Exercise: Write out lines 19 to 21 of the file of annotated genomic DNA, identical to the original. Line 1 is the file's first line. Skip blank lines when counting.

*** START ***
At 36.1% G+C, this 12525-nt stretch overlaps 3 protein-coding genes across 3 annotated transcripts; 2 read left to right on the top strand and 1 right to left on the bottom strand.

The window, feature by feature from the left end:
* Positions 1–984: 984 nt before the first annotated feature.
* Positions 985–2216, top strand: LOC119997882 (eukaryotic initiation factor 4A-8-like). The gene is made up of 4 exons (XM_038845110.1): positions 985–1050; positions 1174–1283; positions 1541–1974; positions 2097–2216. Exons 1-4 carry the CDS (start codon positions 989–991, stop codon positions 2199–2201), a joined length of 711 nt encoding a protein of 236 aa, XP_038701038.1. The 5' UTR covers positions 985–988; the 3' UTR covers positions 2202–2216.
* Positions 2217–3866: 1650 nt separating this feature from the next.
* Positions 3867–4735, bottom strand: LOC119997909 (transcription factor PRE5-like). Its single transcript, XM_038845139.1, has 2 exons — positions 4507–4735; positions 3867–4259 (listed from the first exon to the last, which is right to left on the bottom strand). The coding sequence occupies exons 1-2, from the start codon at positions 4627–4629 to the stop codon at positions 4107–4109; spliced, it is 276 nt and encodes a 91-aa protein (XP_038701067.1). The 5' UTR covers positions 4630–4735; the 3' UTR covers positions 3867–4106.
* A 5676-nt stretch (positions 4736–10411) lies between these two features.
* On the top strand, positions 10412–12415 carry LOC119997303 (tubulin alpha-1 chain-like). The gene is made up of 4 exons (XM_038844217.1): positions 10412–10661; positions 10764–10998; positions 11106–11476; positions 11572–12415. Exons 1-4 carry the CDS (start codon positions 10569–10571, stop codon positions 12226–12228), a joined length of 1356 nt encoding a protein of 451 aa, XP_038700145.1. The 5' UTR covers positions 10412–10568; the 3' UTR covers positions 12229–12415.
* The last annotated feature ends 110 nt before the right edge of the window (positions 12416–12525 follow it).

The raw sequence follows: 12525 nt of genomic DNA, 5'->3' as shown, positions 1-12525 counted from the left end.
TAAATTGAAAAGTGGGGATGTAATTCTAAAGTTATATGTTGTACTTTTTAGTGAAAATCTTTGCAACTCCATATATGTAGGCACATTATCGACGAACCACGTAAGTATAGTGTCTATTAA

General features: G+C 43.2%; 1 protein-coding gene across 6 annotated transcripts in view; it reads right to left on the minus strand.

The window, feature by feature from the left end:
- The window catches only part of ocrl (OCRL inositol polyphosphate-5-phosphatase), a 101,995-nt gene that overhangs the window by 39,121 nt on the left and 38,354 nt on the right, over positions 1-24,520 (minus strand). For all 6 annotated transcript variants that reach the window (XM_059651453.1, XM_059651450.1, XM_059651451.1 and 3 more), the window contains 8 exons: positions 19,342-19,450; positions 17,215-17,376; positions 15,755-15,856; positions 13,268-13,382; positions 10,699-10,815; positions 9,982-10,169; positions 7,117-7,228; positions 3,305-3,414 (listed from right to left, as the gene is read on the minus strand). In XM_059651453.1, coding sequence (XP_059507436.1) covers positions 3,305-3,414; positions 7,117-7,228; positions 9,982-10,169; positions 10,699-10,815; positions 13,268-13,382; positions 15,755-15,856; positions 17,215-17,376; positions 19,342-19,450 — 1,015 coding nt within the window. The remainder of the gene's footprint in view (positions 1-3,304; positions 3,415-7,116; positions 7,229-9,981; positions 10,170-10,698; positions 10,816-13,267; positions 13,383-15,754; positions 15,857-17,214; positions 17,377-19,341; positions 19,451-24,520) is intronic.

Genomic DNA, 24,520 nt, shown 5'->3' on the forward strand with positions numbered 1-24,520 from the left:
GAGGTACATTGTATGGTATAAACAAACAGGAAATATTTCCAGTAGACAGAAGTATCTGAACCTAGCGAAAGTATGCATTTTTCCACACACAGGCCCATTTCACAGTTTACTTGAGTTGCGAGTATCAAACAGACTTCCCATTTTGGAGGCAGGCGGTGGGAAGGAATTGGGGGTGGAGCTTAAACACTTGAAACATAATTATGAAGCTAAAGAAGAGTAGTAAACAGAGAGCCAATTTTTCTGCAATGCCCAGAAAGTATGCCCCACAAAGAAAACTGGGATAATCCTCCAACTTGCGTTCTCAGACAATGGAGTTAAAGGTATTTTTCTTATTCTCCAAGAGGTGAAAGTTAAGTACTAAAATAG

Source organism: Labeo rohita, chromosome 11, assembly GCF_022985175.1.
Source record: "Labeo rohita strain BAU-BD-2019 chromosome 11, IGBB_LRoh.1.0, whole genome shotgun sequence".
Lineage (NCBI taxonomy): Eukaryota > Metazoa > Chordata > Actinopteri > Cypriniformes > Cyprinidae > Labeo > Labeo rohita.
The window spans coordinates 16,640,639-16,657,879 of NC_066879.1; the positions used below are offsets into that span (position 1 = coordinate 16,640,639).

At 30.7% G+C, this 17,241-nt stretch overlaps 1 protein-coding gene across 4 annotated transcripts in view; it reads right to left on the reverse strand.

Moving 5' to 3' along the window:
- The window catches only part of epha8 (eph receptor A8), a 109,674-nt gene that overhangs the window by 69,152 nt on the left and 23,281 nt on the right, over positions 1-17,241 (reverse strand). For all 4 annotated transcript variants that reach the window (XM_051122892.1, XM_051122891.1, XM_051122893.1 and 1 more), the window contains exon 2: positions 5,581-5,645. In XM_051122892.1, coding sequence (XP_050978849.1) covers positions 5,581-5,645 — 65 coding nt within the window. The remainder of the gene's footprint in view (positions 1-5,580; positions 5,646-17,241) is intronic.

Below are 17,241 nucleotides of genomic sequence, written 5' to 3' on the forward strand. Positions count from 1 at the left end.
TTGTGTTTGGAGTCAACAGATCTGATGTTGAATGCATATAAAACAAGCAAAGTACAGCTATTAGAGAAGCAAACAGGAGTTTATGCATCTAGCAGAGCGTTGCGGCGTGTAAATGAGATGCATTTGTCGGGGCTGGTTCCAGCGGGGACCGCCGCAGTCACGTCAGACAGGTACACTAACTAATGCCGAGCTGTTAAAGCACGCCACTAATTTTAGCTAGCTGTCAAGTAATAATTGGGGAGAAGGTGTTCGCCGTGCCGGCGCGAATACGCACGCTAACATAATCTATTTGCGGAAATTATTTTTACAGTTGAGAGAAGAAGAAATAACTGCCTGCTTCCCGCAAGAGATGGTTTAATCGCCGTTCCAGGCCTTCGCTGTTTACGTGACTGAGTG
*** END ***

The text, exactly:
Lineage (NCBI taxonomy): Eukaryota > Metazoa > Chordata > Actinopteri > Cypriniformes > Cyprinidae > Labeo > Labeo rohita.
The window spans coordinates 16,640,639-16,657,879 of NC_066879.1; the positions used below are offsets into that span (position 1 = coordinate 16,640,639).

At 30.7% G+C, this 17,241-nt stretch overlaps 1 protein-coding gene across 4 annotated transcripts in view; it reads right to left on the reverse strand.